Daniel John Jones is a artist and software engineer whose work explores new ways in which sound and technology can illuminate our understanding of the world, translating patterns and data into living musical forms. His BAFTA-nominated practice spans topics ranging from bacterial dynamics to network infrastructures, and has been shown at venues including the Barbican, the Museum of Science and Industry, IRCAM, the Southbank Centre, and the Royal Institution of Great Britain.
Most recently, Daniel has been developing computer simulations of orbital bodies as part of Project Adrift (Wired), an interdisciplinary team of artists and scientists responding to the growing challenges of space debris. The work launched at the Royal Geographical Institute in November 2016, and has since been shown at the Royal Institute of Great Britain and the Science Museum.
Through summer 2015, Vespers by Jones/Bulley was installed Southbank Centre, London (May-Sept 2015). Each day, the work composed a full musical score in real-time, drawn from the online activity of the United Kingdom, and plotted on paper using a unique mechanical drawing machine.
Other works include Phantom Terrains (with Frank Swain, 2014), a platform for ubiquitous sonification of wireless network landscapes; Living Symphonies (with James Bulley, 2014-), a landscape sound work that grows in the same way as a forest ecosystem; Global Breakfast Radio (with Seb Emina, 2014-), an autonomous radio station that broadcasts live radio from wherever the sun is rising; The Listening Machine (with Peter Gregson, 2012), a 6-month-long online composition which translates social network dynamics into a piece of orchestral music, recorded with Britten Sinfonia and commissioned by the BBC/Arts Council's The Space; Variable 4 (with James Bulley, 2011), an outdoor sound installation which transforms live weather conditions into musical patterns; Maelstrom (with James Bulley, 2012), which uses audio material from media-publishing websites as a distributed, virtual orchestra; Horizontal Transmission (2011), a digital simulation of bacterial communication mechanisms; and AtomSwarm (2006—2009), a musical performance system based upon swarm dynamics.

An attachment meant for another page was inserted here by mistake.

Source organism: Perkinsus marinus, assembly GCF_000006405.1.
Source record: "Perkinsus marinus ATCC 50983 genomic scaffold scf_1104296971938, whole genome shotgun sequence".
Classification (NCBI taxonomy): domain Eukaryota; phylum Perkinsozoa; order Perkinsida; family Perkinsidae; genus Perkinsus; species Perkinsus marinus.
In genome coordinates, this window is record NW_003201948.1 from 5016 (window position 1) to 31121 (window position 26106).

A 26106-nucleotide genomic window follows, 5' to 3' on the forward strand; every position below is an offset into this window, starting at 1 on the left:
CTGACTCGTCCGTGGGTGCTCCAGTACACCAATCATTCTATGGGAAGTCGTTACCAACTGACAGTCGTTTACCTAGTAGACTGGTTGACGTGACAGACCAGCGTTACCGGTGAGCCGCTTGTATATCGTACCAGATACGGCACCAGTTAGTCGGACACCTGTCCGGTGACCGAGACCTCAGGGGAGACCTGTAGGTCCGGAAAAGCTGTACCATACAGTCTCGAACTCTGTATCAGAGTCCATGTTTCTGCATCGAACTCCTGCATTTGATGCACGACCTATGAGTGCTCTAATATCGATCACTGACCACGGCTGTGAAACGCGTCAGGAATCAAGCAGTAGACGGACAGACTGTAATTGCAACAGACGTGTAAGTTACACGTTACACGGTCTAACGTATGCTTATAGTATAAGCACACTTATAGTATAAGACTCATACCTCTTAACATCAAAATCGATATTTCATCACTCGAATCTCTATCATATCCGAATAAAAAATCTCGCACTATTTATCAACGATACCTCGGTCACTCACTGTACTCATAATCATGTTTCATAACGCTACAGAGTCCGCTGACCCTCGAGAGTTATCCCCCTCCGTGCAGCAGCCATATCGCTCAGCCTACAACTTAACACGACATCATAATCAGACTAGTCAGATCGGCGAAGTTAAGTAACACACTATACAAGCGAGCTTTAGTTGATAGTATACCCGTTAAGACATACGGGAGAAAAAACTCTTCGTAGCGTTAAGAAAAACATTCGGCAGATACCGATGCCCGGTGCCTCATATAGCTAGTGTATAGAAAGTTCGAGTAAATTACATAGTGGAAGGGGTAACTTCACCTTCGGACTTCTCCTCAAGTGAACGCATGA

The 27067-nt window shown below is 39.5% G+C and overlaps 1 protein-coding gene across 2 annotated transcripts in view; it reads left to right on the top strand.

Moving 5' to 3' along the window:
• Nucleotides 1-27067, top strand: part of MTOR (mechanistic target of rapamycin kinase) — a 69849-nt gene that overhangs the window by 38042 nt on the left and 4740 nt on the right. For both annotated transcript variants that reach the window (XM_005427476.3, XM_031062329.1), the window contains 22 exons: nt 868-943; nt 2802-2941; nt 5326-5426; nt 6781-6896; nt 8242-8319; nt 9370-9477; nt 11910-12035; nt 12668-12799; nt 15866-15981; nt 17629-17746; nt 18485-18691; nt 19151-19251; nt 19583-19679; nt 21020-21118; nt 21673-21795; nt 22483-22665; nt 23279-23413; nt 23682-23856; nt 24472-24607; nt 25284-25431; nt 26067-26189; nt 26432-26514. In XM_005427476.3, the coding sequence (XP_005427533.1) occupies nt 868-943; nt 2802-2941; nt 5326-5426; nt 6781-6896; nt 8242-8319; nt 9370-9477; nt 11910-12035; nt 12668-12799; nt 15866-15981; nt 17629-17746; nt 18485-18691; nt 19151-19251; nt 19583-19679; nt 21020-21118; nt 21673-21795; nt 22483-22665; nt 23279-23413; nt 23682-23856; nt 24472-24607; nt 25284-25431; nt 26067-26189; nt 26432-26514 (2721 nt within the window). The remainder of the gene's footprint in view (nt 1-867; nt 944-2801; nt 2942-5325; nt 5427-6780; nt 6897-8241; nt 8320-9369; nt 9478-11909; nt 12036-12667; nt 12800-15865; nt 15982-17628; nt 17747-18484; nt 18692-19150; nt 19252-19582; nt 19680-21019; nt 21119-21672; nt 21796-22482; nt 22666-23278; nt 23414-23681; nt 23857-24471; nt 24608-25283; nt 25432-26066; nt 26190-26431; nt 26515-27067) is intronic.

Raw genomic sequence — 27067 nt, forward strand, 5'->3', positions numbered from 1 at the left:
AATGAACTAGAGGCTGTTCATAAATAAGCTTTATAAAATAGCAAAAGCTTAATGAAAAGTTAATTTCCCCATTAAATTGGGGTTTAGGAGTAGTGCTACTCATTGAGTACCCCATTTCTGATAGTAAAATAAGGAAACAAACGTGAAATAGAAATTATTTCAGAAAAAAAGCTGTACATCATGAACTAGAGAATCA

Daniel's engineering work includes Chirp, a platform for sharing information over sound, shortlisted for the Design Museum's Designs Of The Year; the 3D audio engine for mobile games Papa Sangre and The Nightjar, nominated for two BAFTAs including "Audio Achievement". He co-ordinated the technical infrastructure for The Fragmented Orchestra, winner of the prestigious PRSF New Music Award 2008, and was more recently a fellow on the Mozilla Webmaker programme.